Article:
And it’s not just bettering Sheepshead Bay that I’m concerned about. Sheepshead Bites is part of a nationwide movement of independent online news publishers striving to build sustainable, locally-owned journalism operations at the community level. We’re out to prove a point: local reporting is valuable and profitable. The stakes are high – community papers from coast-to-coast are shuttering and large media companies are reducing their investment in local, overburdened by corporate overhead and stockholder’s expectations.
That paints a nightmarish picture for the future of communities and for journalists.
By abandoning communities, media conglomerates are ripping out the foundation of American democracy and civic participation. Without their local news outlets, neighborhoods will have no watchdogs. They will have no one sounding the alarm on issues as small as a lingering pothole or as large as political corruption. There will be no one to root for neighbors and local businesses. There will be no one explaining the difference between a civic group and a community board, or explaining how new legislation could affect you. Quite simply, there will be no one fighting for you.
Without local participation, how can citizens ever expect to get results from the larger political processes?
But I’m also a journalist deeply concerned about the state of journalism. By abandoning communities, media conglomerates are ripping out the foundation of journalism. Local reporting is where young reporters earn their chops, and it’s where they learn to respect sources (because your sources know where you live). It’s where larger news outlets pluck their stories from and find the pulse of the city. And, when all is said and done, local media is always relevant to readers, and has served for generations as citizens’ introduction to larger media. It’s where they learn media literacy, and discover that the news – whether it’s local, national or global – is and always has been interactive; readers are meant to engage with editors and reporters, not merely consume. Without that literacy – which is sadly uncommon these days – mainstream media seems both monolithic and beyond comprehension.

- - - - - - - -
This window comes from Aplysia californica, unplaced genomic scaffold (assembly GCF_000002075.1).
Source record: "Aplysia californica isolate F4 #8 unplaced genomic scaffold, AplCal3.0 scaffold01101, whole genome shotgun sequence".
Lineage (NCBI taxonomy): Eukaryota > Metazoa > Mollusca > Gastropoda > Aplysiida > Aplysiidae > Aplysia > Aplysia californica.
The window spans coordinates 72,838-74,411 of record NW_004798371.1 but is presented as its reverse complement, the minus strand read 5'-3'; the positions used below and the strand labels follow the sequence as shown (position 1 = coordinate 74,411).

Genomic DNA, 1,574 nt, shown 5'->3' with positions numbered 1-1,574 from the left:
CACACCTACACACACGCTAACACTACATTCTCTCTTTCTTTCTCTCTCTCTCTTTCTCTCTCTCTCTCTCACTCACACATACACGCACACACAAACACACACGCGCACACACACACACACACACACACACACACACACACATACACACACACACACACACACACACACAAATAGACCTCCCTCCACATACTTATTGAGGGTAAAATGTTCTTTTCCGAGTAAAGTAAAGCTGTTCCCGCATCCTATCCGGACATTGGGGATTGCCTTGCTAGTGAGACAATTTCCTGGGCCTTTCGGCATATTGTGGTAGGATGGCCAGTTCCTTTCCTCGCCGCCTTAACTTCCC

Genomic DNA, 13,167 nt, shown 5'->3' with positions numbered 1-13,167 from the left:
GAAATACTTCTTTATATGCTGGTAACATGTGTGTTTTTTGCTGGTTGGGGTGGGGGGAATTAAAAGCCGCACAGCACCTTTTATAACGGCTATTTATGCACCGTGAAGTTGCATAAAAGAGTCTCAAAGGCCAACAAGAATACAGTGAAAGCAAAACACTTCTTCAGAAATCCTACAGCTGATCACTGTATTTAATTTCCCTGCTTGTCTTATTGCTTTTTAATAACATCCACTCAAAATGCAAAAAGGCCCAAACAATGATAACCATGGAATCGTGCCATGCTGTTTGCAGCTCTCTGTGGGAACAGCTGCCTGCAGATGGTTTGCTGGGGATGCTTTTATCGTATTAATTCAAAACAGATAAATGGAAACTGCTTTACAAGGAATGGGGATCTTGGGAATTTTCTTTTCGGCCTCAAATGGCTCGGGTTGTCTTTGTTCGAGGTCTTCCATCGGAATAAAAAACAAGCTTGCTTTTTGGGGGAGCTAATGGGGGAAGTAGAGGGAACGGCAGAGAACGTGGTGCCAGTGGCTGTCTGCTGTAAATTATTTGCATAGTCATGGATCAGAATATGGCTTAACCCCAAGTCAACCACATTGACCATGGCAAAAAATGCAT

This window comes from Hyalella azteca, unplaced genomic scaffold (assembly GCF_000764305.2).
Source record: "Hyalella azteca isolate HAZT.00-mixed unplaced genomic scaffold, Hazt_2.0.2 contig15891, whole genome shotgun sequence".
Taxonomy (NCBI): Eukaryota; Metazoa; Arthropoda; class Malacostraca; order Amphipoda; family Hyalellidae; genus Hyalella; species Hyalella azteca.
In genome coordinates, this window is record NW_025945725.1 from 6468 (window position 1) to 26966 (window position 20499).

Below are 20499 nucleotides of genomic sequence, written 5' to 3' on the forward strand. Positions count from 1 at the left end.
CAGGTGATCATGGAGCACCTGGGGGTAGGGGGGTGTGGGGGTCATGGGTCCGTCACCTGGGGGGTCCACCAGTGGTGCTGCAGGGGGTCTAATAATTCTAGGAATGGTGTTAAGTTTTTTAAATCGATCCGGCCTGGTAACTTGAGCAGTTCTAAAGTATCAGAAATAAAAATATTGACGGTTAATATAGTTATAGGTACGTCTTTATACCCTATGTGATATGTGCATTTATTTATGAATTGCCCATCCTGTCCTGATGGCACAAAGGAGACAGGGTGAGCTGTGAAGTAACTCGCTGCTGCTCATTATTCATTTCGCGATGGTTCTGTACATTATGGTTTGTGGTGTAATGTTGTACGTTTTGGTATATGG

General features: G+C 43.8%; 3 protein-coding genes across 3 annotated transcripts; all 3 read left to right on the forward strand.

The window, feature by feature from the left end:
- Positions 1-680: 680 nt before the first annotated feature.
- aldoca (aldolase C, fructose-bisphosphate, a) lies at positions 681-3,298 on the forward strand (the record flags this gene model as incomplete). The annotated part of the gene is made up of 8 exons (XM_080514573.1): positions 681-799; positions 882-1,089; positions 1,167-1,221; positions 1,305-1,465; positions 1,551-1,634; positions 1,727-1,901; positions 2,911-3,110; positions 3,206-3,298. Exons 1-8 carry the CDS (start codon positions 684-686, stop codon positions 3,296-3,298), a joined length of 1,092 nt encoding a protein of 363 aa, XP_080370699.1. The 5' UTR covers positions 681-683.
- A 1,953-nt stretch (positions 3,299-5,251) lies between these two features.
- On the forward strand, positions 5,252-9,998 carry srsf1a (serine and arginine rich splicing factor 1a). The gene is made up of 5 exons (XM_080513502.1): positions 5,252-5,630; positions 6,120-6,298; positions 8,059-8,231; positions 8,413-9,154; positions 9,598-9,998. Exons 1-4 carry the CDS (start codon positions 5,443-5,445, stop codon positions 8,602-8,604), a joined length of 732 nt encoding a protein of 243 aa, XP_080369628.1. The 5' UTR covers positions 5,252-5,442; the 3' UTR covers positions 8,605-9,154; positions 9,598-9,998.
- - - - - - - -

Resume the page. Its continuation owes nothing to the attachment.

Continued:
Without local media, how can citizens ever expect to navigate and influence the larger media landscape?
Our national movement of independent online news publishers is out to rebuild those foundations, create sustainable business models, and ensure our neighbors have a voice. It’s a matter of resuscitating the most basic elements of journalism – that have, unfortunately, given way to punditry, conjecture and insincerity – and a quest to reinvigorate civic life.
So, the point is, if this is all I aspire to, that’s a heckuva lot to do. And I’ve got to get back to work…